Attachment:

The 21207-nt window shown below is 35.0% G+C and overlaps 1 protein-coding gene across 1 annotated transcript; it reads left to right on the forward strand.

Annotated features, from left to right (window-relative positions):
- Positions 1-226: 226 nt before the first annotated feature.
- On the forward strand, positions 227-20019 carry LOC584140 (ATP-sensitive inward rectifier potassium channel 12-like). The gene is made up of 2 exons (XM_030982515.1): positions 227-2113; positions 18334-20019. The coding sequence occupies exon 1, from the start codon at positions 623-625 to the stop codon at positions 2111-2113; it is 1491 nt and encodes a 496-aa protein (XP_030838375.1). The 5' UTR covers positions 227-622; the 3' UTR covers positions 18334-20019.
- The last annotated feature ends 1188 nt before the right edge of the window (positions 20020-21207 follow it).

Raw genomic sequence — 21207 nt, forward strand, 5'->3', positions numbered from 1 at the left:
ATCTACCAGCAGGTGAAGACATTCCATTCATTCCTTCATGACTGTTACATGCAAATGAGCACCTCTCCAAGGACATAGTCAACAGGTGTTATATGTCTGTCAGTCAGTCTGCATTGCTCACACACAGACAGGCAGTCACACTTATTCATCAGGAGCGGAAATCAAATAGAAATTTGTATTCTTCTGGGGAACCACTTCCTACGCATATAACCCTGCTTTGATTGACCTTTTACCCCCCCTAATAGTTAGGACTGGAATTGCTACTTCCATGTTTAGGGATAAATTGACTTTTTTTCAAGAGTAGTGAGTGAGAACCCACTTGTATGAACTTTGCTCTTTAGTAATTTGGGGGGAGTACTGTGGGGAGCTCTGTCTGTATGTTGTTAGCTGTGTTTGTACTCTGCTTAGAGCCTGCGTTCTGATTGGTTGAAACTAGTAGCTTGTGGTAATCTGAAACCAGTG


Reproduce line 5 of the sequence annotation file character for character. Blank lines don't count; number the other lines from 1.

- The last annotated feature ends 1188 nt before the right edge of the window (positions 20020-21207 follow it).